12 minutes reading time (2441 words)

    The 1999 Nyholm Youth Lecture: Closet Chemistry - Is Your Home a Health Hazard?

    Assoc Prof Margaret M Harding
    University of Sydney


    Many people, both with and without any scientific background, suffer from chemophobia. The word "chemical" invokes images of pollution, smells, toxic compounds and hazardous substances. Hence, if you asked someone on the street the following questions, most people would probably be horrified and answer "no" or "none" to all four questions.

    • How many chemicals have you touched today?
    • Have you drunk any acids?
    • Have you eaten any polymers?
    • How many chemical reactions have you carried out today?

    The aim of this Nyholm Youth Lecture was to explain the chemistry behind everyday items that people routinely use, touch and eat, but do not think of as chemicals.

    Copies of the overheads, full descriptions of the demonstrations and additional resource material is provided at the web address given at the bottom of the page.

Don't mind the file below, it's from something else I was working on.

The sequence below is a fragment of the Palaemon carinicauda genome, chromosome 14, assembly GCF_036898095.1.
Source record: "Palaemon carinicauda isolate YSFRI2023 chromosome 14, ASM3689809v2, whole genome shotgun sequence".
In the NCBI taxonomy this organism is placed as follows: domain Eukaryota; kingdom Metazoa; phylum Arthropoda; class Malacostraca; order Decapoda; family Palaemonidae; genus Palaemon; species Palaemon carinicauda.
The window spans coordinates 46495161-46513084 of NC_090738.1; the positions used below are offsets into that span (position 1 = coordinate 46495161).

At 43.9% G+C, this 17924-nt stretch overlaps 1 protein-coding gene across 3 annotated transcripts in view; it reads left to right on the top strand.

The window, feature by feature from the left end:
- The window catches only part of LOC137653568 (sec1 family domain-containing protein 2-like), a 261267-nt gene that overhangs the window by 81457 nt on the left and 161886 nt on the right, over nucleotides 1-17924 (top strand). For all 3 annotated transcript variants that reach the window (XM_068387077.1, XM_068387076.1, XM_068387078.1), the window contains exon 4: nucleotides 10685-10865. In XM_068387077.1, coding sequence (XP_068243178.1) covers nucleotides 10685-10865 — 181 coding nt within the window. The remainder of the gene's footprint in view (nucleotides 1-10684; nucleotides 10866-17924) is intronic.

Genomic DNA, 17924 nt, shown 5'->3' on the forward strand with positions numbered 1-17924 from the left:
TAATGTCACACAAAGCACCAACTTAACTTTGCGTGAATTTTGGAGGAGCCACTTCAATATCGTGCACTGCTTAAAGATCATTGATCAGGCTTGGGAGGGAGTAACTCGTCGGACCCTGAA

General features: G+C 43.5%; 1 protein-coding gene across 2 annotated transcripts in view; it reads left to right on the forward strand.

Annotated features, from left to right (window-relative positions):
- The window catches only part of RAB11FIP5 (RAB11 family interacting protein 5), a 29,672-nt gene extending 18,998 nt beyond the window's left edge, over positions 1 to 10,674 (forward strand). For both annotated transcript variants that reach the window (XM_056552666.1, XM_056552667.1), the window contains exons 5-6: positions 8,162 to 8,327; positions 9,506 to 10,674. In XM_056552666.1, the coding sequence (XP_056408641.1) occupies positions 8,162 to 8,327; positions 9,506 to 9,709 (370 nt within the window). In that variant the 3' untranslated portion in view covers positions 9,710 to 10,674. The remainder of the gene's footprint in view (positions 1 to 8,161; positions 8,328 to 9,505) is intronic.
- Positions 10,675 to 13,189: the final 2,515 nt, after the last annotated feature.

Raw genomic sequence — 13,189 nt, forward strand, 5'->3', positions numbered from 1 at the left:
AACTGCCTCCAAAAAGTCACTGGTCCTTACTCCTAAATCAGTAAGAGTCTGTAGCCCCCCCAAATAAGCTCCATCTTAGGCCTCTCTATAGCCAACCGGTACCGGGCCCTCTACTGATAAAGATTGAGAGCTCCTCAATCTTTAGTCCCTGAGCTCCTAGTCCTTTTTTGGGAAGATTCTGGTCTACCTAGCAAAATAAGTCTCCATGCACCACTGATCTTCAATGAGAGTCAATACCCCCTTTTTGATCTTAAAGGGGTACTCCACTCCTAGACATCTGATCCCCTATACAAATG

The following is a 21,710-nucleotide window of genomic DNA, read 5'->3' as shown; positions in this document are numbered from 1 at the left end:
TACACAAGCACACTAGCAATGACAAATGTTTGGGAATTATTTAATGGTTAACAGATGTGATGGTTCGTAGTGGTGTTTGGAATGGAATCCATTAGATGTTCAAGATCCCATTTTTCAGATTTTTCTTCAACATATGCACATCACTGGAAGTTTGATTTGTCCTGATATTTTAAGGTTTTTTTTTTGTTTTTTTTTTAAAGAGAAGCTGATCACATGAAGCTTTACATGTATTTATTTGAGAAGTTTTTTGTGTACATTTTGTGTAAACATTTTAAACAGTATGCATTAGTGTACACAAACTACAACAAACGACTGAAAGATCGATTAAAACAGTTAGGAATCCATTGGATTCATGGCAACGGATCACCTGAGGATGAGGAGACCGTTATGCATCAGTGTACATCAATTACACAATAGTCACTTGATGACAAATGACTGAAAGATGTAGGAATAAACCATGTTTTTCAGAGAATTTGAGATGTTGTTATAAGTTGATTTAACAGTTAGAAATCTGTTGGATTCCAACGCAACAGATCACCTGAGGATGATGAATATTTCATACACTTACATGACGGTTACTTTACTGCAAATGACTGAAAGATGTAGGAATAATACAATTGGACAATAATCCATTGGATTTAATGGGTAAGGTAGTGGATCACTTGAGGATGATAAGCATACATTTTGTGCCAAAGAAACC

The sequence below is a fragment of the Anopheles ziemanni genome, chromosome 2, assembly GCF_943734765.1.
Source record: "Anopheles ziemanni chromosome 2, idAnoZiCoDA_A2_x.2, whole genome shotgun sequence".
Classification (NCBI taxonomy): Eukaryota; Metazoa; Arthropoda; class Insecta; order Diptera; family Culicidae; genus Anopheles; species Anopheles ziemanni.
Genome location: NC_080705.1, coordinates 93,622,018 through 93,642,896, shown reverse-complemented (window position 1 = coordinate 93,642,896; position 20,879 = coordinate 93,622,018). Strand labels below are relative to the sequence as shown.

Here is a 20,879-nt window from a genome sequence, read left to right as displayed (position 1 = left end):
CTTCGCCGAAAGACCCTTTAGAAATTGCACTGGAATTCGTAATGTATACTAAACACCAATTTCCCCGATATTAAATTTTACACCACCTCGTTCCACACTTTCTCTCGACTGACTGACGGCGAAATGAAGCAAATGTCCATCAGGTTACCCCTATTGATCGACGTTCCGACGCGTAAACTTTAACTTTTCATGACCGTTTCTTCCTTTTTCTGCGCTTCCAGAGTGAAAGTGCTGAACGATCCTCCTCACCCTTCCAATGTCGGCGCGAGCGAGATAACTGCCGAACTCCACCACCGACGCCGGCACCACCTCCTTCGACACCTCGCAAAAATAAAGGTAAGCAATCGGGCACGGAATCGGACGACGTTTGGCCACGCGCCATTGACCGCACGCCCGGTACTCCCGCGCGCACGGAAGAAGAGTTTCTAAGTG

Olive Oil, Butter and Magic: All about fat
    Everyone is familiar with olive oil, canola oil, safflower oil, margarine, butter and ice magic chocolate ice cream topping. In the media, low-fat products and products high and low in poly-unsaturated, mono-unsaturated and saturated fats are widely advertised and current advice is that reduction of our consumption of saturated fats has health benefits. These food products are all made of the same type of organic compound, called a fat, which is formed from a tri-alcohol (glycerol) and a carboxylic acid which contains >12 carbon atoms (a fatty acid) (Figure 1a). However, we all know that there is "good" fat and "bad" fat which refers to the level of unsaturation or double bonds in the carbon chains of the fat (Figure 1b). Well-labelled products list the relative amounts of each type of fat present with some examples shown in Figure 1c. Butter is high in saturated fat, olive oil and avocados are high in mono-unsaturated fat, while grapeseed oil is high in poly-unsaturated fat.